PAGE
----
Research in the Turk Laboratory at Dartmouth investigates how T cells respond to progressive cancers. We study the mechanisms underlying the generation of T cell memory to cancer, with a focus on the role autoimmune disease and regulatory T cells. We believe in using tumor models that are poorly-immunogenic, autochthonous, and driven by the expression of known oncogenes.
“The huge support from my mentor, Dr. Mary Jo Turk, and other faculty members and from Geisel all together made this difficult and competitive grant possible, which is very exciting,” says Han. “This grant will facilitate my transition into successful cancer research postdoctoral appointments, and provide opportunities for career development activities relevant to my long-term goal of becoming an independent cancer researcher.”
“These long-lived T cells, called “lymph node resident memory T cells,” were shown to counteract melanoma spreading in mice. Turk’s team found that when melanoma cells were put back into mice that had been cured of cancer with immunotherapy a month earlier, the lymph nodes were still resistant to the cancer—the melanoma would not grow.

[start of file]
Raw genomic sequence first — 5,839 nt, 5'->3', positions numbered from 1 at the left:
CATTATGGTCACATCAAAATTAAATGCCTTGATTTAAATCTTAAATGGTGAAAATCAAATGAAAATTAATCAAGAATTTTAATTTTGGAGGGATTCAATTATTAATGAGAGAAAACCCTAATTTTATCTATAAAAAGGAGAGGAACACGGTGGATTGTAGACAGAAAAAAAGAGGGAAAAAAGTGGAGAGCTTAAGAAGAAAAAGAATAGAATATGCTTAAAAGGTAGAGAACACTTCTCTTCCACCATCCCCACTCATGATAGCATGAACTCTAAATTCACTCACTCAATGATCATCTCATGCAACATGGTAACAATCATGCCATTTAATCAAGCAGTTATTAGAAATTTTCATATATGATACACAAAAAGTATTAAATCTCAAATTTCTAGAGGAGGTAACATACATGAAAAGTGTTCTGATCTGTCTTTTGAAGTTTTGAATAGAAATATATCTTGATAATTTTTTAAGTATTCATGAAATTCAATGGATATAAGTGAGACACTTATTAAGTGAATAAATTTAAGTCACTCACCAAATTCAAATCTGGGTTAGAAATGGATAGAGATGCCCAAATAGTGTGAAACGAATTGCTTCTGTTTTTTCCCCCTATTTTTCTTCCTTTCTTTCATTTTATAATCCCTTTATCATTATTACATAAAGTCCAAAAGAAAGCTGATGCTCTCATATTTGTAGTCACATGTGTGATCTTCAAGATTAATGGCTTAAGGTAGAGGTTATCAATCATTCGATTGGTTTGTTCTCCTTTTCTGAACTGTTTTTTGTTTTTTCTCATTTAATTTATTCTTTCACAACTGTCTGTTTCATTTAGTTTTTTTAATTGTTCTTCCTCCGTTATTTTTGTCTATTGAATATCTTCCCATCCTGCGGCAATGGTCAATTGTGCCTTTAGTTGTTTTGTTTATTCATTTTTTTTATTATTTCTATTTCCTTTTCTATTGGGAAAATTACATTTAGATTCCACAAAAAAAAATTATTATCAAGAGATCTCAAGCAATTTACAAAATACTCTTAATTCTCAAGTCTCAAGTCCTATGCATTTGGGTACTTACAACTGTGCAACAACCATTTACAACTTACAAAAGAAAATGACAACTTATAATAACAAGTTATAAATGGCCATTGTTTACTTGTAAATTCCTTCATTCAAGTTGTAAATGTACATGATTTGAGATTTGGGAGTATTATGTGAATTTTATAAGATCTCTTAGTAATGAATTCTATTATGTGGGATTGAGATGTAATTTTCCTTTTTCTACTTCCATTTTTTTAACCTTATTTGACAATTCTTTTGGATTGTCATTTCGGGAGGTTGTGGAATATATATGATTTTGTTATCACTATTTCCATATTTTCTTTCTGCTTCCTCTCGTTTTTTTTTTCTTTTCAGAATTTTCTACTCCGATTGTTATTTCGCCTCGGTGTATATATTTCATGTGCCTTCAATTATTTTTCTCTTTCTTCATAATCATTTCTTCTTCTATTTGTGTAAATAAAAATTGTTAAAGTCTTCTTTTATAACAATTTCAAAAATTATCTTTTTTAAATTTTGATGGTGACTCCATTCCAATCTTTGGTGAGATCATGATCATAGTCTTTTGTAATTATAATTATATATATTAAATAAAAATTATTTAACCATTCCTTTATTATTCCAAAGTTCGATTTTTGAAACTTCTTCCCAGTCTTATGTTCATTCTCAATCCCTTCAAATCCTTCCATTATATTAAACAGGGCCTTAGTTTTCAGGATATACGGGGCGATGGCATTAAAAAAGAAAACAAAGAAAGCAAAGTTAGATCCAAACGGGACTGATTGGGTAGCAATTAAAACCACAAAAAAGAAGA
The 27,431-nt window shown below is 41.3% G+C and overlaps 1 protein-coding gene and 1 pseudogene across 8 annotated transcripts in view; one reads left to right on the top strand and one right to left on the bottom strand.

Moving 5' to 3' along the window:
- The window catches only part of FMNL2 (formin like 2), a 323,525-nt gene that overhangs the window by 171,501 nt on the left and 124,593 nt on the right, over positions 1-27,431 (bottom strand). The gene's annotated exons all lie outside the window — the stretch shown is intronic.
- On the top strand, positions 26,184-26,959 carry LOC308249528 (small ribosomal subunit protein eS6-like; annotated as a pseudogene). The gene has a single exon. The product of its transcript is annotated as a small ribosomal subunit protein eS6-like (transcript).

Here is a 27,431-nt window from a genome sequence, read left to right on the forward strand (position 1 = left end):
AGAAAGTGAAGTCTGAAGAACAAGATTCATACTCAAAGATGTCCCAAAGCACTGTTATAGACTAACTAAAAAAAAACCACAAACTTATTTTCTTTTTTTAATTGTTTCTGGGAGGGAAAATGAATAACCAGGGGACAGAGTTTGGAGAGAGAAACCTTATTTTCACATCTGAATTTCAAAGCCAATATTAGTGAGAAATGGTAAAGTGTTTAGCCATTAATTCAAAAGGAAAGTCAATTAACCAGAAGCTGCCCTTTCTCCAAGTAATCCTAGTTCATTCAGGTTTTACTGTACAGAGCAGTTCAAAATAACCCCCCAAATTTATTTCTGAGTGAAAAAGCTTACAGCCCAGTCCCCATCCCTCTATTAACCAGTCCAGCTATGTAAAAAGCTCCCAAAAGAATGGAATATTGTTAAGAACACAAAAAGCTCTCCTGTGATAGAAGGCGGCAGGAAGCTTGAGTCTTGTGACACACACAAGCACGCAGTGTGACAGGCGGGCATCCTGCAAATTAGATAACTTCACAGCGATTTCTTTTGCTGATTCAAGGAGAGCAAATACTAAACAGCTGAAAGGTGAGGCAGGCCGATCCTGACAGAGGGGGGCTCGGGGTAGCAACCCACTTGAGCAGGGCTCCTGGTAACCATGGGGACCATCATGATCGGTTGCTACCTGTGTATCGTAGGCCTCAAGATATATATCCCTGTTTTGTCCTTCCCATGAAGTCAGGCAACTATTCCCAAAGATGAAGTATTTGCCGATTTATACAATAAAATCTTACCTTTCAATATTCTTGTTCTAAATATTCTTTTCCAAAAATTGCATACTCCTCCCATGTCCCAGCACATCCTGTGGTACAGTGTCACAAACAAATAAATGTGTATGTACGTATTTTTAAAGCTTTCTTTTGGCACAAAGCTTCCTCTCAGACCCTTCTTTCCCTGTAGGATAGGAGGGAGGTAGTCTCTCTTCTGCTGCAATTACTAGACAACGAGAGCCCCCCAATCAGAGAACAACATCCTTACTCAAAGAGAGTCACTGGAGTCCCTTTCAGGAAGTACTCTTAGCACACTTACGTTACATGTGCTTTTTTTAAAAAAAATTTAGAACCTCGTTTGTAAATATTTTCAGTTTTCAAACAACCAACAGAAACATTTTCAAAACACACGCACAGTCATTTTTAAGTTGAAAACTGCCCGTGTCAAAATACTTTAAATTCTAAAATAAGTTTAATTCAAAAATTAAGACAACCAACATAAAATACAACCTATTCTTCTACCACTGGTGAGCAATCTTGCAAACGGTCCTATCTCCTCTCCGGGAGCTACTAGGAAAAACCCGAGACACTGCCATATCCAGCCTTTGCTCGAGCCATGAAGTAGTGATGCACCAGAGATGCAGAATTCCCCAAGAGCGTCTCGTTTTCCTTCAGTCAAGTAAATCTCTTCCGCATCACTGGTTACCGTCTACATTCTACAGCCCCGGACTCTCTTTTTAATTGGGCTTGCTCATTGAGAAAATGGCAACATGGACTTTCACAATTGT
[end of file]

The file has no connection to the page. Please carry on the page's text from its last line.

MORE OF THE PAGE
“We also identified T cells with similar characteristics in melanoma-invaded patient lymph nodes, showing that similar populations exist in humans,” reveals Turk.
2021.04.02 Aleksey Molodtsov has departed the Turk lab. We are sad and will miss him, but we wish him the best in his future work.
2020.12.24 Congratulations to Aleksey Molodtsov on his successful PhD defense.
2019.12.12: Congratulations Jichang on winning the karaoke prize at the Geisel Xmas party!
Congratulations to Mary Jo on being named the O. Ross McIntyre, MD, professor!
I've been the Lab Manager for Turk Lab since Dec 2017. I take care of ordering, expense submission, mouse colony management, this website, and various other managerial issues. I also assist my colleagues with their experiments.